When our Lady at Fatima contingently foretold the Conversion of Russia, I do not think that she meant that every single Russian would automatically become a a faithful and sacramentally regular worshipper (as I do not think that  her promise about the preservation of the Faith in Portugal was falsified by the referendum vote of 2007 to admit abortion). That, this side of the Eschaton, is not the sort of place we are in. Nor, I think, did she mean that Patriarch Cyril and all Russians would immediately come into full juridical communion with the See of S Peter. What she did mean, surely, is something which can embrace (but is not exhausted in) the revival currently going on within the post-Soviet Russian Patriarchate, as well as in the other parts of the former Soviet bloc, such as the Ukraine.

[Incidentally, I have been told (was I misinformed?) that, during Patriarch Cyril's recent visit to celebrate the 300th anniversary of Russian Orthodoxy in this country, the Anglican incumbents of Canterbury and London (Chartres presumably proudly wearing his enkolpion) were present, and a Coptic bishop, but not the Archbishop of Westminster. I imagine an invitation did go to Westminster and that probably a representative was sent. This would suggest a more nuanced and tactful approach to Ukrainian sensitivities than Pope Francis was able to manage at that bungled meeting in Cuba! I wonder if Eparchial Bishop Hlib had a quiet word with Vin ... ]

24 October 2016

Homosexualist ideologues

News has come through that the Ulster Appeal Court has published its judgement on the case of the Protestant Bakery fined for refusing to ice homosexualist propaganda onto a cake. The conviction stands. So does this mean that the homosexualists will be able to queue up outside the bakery daily to make the the same requests until the fines and damages bankrupt the business? The 'Gay Marriage' which the cake was intended to demand is in fact not legal in Northern Ireland; so will followers of other non-legal causes such as paederasts or murderers be able to employ the same logic and order cakes with the message "Free Inter-generation Love" or "Cacothanasia Now", and profitably take their cases through the courts?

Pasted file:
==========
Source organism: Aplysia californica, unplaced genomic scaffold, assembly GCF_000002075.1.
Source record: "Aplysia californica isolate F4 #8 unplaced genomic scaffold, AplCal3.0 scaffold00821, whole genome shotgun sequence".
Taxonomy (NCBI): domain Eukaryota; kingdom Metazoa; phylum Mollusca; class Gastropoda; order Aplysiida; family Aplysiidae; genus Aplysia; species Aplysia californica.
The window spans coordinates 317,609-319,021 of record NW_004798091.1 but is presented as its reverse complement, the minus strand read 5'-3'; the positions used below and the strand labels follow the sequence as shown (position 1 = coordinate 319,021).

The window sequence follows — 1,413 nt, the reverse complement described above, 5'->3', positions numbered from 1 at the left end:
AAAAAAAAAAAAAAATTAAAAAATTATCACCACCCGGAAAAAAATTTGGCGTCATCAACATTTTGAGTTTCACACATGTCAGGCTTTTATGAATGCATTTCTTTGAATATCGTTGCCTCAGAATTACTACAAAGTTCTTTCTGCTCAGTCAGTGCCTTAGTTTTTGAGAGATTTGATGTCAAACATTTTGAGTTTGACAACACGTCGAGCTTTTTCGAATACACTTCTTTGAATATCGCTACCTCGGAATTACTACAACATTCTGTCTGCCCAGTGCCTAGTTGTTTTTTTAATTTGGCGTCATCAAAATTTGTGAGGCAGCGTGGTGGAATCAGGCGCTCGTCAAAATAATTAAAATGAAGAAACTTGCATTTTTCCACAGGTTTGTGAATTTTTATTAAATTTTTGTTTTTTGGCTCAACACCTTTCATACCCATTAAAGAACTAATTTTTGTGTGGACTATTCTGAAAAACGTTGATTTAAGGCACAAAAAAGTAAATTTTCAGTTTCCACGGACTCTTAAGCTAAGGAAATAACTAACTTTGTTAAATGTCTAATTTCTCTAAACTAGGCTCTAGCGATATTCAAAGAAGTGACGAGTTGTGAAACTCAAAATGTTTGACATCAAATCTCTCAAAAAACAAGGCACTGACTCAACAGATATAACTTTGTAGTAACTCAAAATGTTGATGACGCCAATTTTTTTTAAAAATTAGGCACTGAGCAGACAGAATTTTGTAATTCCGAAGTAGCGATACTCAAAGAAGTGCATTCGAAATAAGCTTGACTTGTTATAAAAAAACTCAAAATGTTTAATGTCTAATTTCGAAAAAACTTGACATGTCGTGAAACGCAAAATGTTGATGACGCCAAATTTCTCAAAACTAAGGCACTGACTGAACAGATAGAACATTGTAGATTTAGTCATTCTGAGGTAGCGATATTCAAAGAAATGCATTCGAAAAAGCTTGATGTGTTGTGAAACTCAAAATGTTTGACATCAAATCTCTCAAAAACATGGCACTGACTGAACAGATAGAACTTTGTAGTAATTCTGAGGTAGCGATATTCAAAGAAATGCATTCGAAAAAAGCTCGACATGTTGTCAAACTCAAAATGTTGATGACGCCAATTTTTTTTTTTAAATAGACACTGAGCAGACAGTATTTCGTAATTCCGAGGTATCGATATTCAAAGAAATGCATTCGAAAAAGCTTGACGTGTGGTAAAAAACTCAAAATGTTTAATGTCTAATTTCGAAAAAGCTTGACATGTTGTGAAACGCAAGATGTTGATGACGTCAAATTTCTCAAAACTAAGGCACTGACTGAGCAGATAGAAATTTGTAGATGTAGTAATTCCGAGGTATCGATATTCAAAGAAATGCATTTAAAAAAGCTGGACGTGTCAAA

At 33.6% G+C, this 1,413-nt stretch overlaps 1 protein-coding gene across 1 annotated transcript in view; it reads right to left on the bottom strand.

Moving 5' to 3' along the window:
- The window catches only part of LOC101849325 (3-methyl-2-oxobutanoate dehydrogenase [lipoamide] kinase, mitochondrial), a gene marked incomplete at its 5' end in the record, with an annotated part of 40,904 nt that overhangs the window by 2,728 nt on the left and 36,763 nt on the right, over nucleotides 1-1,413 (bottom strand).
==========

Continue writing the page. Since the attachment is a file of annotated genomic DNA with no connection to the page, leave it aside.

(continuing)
Incidentally, has the Catholic hierarchy been speaking in sympathy for these Protestants who, at personal risk, espouse the teaching of the Church on some sexual matters? Is it not part of the Church's ecumenical policy, since Vatican II, to affirm with joy those "elements of the Church" which may be found among Separated Brethren?

At the same time, we have another trendy policy: the suppression of the convictions of subjects of the Crown who were convicted of homosexual acts back in the days when such acts were illegal. I rather wonder how far back these historical amnesties will go. Will they merely encompass those still alive? I could see a certain human kindliness in that. OK. But if the game goes back to embrace the now dead (as it did in the case of the pardon granted to Alan Turing), the additional question, surely, arises of How Far Back Do We Go? What logic could there be in having any particular cut-off point anywhere? Similar questions arise with regard to the granting of Free Pardons to those shot for cowardice during the First War.

And what about the women burned as witches? The Protestants burned under Henry VIII and his off-spring and the Catholics HDQed under Bloody Bess? Titus Oates' victims? Those executed after the '45? Casement and Lord Haw Haw?